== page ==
Massage therapy relieves stress and anxiety, and may be a valuable component of any program to address post-traumatic stress disorder.

In new research, investigators affiliated with Boston University School of Medicine have found that risk factors for post-traumatic stress symptomatology (PTSS) among Operation Enduring Freedom and Operation Iraqi Freedom male veterans were relatively similar to what was observed in a prior group of Vietnam veterans.

A growing body of research indicates that certain individuals are at higher risk for mental health problems following exposure to traumatic events, according to a university press release.

Prior research on risk factors for PTSS in war-exposed veterans has revealed both direct and indirect mechanisms of risk that span pre-deployment, deployment and post-deployment timeframes.

According to the researchers, the goal of this study was to identify the mechanisms through which previously documented risk factors contribute to PTSS in a national sample of 579 female and male veterans deployed for Operation Enduring Freedom and Operation Iraqi Freedom, as well as to examine the extent to which results mirrored findings among Vietnam Veterans.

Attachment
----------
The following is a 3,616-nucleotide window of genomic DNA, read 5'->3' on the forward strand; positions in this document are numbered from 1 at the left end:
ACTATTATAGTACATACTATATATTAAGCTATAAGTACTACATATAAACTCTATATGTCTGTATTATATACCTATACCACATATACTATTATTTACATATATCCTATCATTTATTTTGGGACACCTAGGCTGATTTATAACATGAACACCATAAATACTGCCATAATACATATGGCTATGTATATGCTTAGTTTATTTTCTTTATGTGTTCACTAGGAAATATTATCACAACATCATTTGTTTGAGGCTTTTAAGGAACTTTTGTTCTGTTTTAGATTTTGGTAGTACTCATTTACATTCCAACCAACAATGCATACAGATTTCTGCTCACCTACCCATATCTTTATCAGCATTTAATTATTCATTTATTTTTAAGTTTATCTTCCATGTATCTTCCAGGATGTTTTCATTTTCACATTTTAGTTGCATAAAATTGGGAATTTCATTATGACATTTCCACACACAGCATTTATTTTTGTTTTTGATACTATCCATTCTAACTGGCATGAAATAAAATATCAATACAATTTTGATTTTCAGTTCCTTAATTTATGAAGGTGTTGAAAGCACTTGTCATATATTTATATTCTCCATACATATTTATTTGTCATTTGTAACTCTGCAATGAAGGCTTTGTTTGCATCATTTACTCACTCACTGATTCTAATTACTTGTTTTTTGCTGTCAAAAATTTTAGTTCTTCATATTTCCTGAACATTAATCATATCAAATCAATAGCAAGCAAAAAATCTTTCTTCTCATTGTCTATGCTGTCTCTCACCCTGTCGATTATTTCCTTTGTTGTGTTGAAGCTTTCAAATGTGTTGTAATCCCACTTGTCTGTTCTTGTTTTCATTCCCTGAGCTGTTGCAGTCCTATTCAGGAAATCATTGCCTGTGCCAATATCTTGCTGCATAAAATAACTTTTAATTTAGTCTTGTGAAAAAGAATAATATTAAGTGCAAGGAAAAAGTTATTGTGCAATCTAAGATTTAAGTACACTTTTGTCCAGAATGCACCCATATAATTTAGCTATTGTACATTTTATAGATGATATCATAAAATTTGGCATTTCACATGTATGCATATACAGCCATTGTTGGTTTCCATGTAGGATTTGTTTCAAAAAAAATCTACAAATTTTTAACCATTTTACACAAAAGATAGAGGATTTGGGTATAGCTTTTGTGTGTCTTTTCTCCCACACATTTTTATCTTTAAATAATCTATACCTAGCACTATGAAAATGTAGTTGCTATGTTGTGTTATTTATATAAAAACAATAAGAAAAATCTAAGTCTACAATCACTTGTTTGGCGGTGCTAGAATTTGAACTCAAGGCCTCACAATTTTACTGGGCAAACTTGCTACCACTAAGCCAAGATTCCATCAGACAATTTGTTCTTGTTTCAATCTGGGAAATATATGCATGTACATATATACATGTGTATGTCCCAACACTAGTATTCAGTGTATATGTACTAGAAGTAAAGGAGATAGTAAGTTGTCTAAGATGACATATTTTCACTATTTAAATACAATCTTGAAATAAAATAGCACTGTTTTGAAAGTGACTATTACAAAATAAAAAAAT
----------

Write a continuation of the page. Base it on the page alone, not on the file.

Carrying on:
Researchers’ findings indicated that PTSS was accounted for by multiple chains of risk, many originating in pre-deployment experiences that placed both female and male veterans at risk for additional stress exposure, according to the press release.

In addition, the researchers observed that family relationships during deployment appeared to play a more prominent role in explaining female veterans’ compared to male veterans’ post-deployment readjustment.

The findings currently appear online in the Journal of Abnormal Psychology. This research was supported, in part, by a Department of Veterans Affairs Health Sciences Research and Development Service grant and the National Center for Post-traumatic Stress Disorder.

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